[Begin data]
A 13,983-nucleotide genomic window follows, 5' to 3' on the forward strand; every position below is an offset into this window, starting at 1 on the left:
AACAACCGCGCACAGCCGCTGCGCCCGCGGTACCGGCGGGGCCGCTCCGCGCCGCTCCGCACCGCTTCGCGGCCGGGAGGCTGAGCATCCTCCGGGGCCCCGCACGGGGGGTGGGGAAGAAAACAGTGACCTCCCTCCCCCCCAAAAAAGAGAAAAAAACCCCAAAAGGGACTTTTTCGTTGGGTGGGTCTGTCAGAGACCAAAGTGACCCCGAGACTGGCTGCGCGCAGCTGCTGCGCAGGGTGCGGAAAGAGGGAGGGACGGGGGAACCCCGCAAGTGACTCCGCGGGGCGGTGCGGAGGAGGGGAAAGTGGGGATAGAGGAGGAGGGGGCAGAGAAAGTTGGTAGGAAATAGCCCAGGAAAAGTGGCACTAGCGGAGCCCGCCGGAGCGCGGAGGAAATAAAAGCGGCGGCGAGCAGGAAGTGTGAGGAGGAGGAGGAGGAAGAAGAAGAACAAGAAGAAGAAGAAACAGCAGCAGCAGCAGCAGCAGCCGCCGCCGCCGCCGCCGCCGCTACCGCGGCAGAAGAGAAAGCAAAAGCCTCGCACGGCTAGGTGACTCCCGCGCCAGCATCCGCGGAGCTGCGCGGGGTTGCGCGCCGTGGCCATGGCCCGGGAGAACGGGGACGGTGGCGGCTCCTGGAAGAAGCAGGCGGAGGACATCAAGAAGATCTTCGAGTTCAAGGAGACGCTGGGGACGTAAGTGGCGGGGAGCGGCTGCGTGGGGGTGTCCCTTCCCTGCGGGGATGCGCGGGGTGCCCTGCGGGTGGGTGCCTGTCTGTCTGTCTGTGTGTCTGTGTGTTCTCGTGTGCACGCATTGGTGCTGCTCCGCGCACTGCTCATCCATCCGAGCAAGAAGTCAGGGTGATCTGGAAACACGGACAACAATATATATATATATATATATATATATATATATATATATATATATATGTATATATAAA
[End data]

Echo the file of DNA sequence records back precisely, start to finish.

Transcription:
A 13,983-nucleotide genomic window follows, 5' to 3' on the forward strand; every position below is an offset into this window, starting at 1 on the left:
AACAACCGCGCACAGCCGCTGCGCCCGCGGTACCGGCGGGGCCGCTCCGCGCCGCTCCGCACCGCTTCGCGGCCGGGAGGCTGAGCATCCTCCGGGGCCCCGCACGGGGGGTGGGGAAGAAAACAGTGACCTCCCTCCCCCCCAAAAAAGAGAAAAAAACCCCAAAAGGGACTTTTTCGTTGGGTGGGTCTGTCAGAGACCAAAGTGACCCCGAGACTGGCTGCGCGCAGCTGCTGCGCAGGGTGCGGAAAGAGGGAGGGACGGGGGAACCCCGCAAGTGACTCCGCGGGGCGGTGCGGAGGAGGGGAAAGTGGGGATAGAGGAGGAGGGGGCAGAGAAAGTTGGTAGGAAATAGCCCAGGAAAAGTGGCACTAGCGGAGCCCGCCGGAGCGCGGAGGAAATAAAAGCGGCGGCGAGCAGGAAGTGTGAGGAGGAGGAGGAGGAAGAAGAAGAACAAGAAGAAGAAGAAACAGCAGCAGCAGCAGCAGCAGCCGCCGCCGCCGCCGCCGCCGCTACCGCGGCAGAAGAGAAAGCAAAAGCCTCGCACGGCTAGGTGACTCCCGCGCCAGCATCCGCGGAGCTGCGCGGGGTTGCGCGCCGTGGCCATGGCCCGGGAGAACGGGGACGGTGGCGGCTCCTGGAAGAAGCAGGCGGAGGACATCAAGAAGATCTTCGAGTTCAAGGAGACGCTGGGGACGTAAGTGGCGGGGAGCGGCTGCGTGGGGGTGTCCCTTCCCTGCGGGGATGCGCGGGGTGCCCTGCGGGTGGGTGCCTGTCTGTCTGTCTGTGTGTCTGTGTGTTCTCGTGTGCACGCATTGGTGCTGCTCCGCGCACTGCTCATCCATCCGAGCAAGAAGTCAGGGTGATCTGGAAACACGGACAACAATATATATATATATATATATATATATATATATATATATATATATATGTATATATAAA